A Greek-Cypriot mother’s kitchen is as skilfully run like a well-oiled machine. This is a world where food is ever-present; one’s self-regulation of hunger is lost, and sometimes never relearned. Gargantuan portions are pushed onto one’s plate; variety in a meal is a Greek-Cypriot mother’s societal or cultural instinct and she serves numerous options. We are conditioned from childhood onwards to yearn for the overflowing glass and the laden table. Like Alice in Wonderland, we become controlled by cakes that say, ‘Eat me,’ and bottles that say, ‘Drink me.’
Since food is love, when my mother instructs us to eat, and we do not, she acts like she has been rejected – not her Sunday roast. The parenting cliché that is used to cajole her children into eating applies: ‘There are starving people in Africa. You should be grateful that you have this food to eat.’ I have never understood the logic that leads people to believe that mentioning such tragic information could motivate anyone to eat, let alone develop a sudden appreciation for slaughtered lamb.
Nonetheless, Sunday arrives, and the family gather again to endure my mother’s weekly feast-fest and her side-serving of guilt. For the most part, healthy young children eat when they are hungry and stop when they are full. They are following their natural internal cues and one should not mess around with that by encouraging them to eat past their fullness. Offering a sweet reward is my mother’s technique that taught us, and now her grandchildren, that overconsumption leads to dessert – something to be valued over other foods. Observing my son wolfing down my mother’s palatable delights without restraint or thought is a sign that her food-from-the-heart is an accomplishment of her sole aim and purpose: to please her family.
All the hours slaving over a hot stove, slow-roasting and basting the finest cut of lamb, green olives with extra virgin olive oil, and grilled halloumi cheese seasoned with salt and pepper, kneading and baking her own aromatic, crusty bread, assembling a handful of ingredients that bring a thick and creamy yoghurt dip to life, stuffing and rolling vine leaves into bite-sized appetisers, rolling sheets of filo into custard-filled pastries drenched with a fragrant syrup made from lemon juice and orange blossom water, and brewing finely ground unfiltered coffee, are well worth the effort.
The average stomach can handle between one and one-and-a-half litres of food before getting the urge to throw it back up. The Greek-Cypriot stomach, however, can stretch to accommodate four times that much before breaking point. I observed the Sunday eating senselessness for many years, often convincing myself to reverse the damage at the start of the upcoming week. In a very real sense, eating like there is no tomorrow, may result in there being no tomorrow.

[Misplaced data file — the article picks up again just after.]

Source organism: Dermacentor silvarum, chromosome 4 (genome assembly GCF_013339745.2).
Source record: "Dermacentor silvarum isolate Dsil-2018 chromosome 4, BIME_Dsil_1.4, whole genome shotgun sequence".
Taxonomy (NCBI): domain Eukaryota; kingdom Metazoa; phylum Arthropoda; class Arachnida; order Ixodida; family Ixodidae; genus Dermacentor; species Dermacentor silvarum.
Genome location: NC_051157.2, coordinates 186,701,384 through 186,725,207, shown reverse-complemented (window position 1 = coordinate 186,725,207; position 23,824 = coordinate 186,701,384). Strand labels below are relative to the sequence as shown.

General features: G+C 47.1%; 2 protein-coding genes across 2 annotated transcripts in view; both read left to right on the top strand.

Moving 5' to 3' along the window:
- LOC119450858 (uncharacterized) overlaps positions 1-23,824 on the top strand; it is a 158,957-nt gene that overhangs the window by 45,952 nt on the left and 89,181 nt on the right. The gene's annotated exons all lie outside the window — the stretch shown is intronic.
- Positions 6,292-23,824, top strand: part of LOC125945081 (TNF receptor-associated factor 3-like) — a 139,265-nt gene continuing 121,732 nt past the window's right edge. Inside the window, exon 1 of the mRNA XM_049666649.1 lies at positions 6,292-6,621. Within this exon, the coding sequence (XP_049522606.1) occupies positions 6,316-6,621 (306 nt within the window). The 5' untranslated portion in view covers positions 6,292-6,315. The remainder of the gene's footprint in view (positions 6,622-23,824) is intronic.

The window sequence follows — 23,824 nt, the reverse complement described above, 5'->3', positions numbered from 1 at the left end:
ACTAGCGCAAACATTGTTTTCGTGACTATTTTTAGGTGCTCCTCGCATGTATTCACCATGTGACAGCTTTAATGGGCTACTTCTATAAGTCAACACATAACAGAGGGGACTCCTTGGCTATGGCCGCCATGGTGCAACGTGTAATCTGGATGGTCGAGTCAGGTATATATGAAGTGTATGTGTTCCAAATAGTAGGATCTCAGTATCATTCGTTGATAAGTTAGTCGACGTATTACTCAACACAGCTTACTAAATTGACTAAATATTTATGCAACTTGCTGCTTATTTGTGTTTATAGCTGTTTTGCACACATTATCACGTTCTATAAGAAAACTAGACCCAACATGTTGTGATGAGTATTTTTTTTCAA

Beyond their controlling habits and side-servings of guilt, Greek-Cypriot mothers also have a special way of showing their love when it comes to their sons, holding an inordinate emotional control over them and having difficulty letting go. Greek-Cypriot men are so attached to their mothers that they rarely realise how harmful this attachment can be to their relationships with other women. These men consider their mother’s opinion for every important decision they make, many of them informing their mothers of every detail in their daily lives. From a young age, sons are warned that no other woman will love them as much, and there are many artful minxes lying in wait to entrap and marry them. If her son happens to fall in love with a non-Greek-Cypriot, she practically calls in the priest for an exorcism. If necessary, she will cite the bible – chapter and verse – to support her argument that Greek-Cypriots are not supposed to intermarry. “The bible teaches that one should not be unequally yoked.” 2 Corinthians 6:14.
As the Sunday feast ends, the male members of our unit typically adjourn to my mother’s living room – pants purposefully-unzipped due to excessive eating – for a generous sized helping of her mouth-watering dessert, engaging in meaningless small talk about football, politics and the opposite sex. The women observe the classic tenet of service etiquette: clearing the plates between servings, dishing out compliments to the matriarch for her God-given cooking talent, and leading a debate about men’s habits that are turnoffs for women, often speaking loudly to be heard effectively in the other room.
My mother, on the other hand, considers this the appropriate time to garner support in her campaign against her ‘better’ half. After five decades of marriage, the issue of leaving the toilet seat up has not yet been resolved, his alcohol-guzzling habits affect his concentration and memory, lack of appreciation, her sleep-deprivation due to his loud snoring, and “chatting and cuddling are just as important as what happens before sex – or even the act itself.”
Accepting imperfection is the place where great families begin. A simple nod from my father confirms my mother’s status as the “best cook in town,” and suddenly, the world in our little sphere is a better place again. The uneaten, edible remains of my Greek-Cypriot mother’s lavish blow-out are distributed equally into giant-sized packs-to-go, and her side-serving of guilt is put on hold temporarily, until next Sunday when our Greek-Cypriot family gathers again, and once more our world spins out of control.